Men victims too: councillor | Bendigo Advertiser
Wednesday, November 11, 2015
One in Three Campaign

A Bendigo councillor says the city needs to do more to protect “henpecked men” from domestic violence which she says is causing some fathers to sleep rough – and driving others to suicide. 

Councillor Elise Chapman said more women were victims of domestic but that a significant number of men were silently suffering abuse and lacked the support offered to their partners. 

“Males are victims of domestic violence as well and, for women, everything that you read about domestic violence is just women, women, women, women,” she said. 

“There's shelters for women… but there’s just not for men.”

The City of Greater Bendigo addressed a completion report of its Violence Prevention Plan 2012-2015 at Wednesday night’s meeting, and Cr Chapman used the opportunity to say she wanted to see male victims specifically addressed in the city’s next anti-domestic violence plan. 

“As far as domestic violence goes – it’s completely unacceptable and we all agree on that,” Cr Chapman said. 

“[But] if we're talking about equality, quite often it’s women complaining that we're not equal and that we don't get equal [opportunities] and so on and so forth, but on this particular issue, as I said, it’s about a nine-page document and in just about 45 different places... it speaks about womens’ shelters, womens’ this and that…

“Not once, there’s not one mention of anything about men.”

Speaking to the Bendigo Advertiser on Thursday, Cr Chapman said she was aware of men who were forced to sleep rough by their partners.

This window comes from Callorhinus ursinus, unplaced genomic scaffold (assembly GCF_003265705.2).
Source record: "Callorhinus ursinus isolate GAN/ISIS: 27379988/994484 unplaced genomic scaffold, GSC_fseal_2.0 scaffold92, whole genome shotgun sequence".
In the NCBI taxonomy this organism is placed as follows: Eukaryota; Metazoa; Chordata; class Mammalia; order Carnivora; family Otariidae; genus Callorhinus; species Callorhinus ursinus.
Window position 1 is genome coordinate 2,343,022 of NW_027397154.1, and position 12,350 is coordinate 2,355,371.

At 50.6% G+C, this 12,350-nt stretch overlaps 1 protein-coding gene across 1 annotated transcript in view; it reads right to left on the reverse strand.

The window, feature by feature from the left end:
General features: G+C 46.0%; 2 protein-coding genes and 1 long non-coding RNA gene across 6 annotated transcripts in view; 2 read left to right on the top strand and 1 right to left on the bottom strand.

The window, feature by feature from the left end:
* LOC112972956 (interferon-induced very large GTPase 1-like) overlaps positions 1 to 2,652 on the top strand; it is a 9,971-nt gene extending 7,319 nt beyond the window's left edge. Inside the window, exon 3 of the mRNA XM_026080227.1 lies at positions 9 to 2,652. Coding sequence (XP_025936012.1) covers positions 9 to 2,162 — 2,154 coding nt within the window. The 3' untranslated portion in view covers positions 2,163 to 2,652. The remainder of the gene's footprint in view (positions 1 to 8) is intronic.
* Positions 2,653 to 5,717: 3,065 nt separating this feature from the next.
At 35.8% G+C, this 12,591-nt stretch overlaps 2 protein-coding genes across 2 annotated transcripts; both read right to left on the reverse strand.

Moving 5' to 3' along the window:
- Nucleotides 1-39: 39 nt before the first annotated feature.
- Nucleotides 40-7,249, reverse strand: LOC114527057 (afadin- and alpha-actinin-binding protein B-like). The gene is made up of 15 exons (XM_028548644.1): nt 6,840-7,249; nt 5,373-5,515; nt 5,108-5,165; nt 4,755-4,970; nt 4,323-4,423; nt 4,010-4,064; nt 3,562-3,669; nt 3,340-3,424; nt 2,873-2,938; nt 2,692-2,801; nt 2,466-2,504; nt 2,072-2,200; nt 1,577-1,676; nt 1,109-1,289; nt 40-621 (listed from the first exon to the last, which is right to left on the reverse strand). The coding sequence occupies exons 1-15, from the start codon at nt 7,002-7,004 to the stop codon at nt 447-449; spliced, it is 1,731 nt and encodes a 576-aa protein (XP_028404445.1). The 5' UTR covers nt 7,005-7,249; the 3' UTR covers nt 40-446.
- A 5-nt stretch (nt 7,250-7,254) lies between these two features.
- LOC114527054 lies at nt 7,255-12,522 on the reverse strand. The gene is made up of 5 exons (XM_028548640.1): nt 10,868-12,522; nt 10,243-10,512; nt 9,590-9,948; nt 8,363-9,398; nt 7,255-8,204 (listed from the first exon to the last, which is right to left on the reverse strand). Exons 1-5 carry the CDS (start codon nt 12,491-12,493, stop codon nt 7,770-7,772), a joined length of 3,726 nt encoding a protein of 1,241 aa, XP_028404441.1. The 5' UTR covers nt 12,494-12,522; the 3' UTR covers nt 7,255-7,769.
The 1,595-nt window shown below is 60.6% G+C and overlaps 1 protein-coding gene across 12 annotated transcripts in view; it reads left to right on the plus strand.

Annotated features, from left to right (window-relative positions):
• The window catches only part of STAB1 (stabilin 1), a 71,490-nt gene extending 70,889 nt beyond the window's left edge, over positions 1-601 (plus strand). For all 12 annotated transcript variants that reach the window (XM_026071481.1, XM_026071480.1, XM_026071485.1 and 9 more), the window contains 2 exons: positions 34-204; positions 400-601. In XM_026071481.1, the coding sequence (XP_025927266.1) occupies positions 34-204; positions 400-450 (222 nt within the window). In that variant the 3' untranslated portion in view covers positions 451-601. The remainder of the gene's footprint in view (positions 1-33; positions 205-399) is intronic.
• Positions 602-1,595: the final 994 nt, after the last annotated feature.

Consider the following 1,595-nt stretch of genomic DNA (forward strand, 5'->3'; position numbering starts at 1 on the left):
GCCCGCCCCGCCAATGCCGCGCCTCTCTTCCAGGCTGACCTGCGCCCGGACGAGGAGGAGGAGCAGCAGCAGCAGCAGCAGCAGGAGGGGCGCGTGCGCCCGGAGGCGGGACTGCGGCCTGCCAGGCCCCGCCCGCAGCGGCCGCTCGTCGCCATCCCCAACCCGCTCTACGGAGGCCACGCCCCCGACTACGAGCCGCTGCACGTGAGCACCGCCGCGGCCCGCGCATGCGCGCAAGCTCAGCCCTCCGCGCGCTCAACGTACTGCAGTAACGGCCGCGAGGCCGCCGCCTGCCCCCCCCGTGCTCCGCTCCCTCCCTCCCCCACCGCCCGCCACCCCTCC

“There are no resources for shelters for henpecked men, there isn’t a place for a battered man if his wife decides to ring the police... if he has to leave, where is he going to sleep – in his car?

“I know a person who, when his wife decided they were arguing and she didn't want him there, that’s exactly what he had to do.

“Domestic violence is not always just a husband punching his wife, wives have been violent to husbands sometimes and it is not always physical.

“Quite often, children are used as pawns.

“Yet we haven't got resources for them – there are no shelters for henpecked men or battered men out there.”

Cr Chapman said the issue affected a “significant number” of men, citing statistics from the 2010 in which NSW Police recorded 126,325 domestic and family violence incidents involving 92,215 victims and 81,772 perpetrators.

The figures showed 34 per cent of the reported victims were men and 30 per cent of the perpetrators were female. These figures are also cited prominently by the One in Three campaign

“I’m trying to get hold of more statistics relating to the number or suicides by males who are tied up in the family law courts,” she said.

“Imagine if you’re 45 and your wife says ‘get out of house’ and you lose your house, your car, you can’t see your kids… and if you leave you may not have access to your children – it's pretty tragic.

“There are a lot more male suicides than women and I think that has something to do with.

“Men suicide more because they can’t talk about problems, for women there are a lot of services, a lot of people to help... [but] I couldn’t imagine being a big, burly man being henpecked and abused and having to deal with that.”

Article originally appeared on One in Three Campaign (http://www.oneinthree.com.au/).
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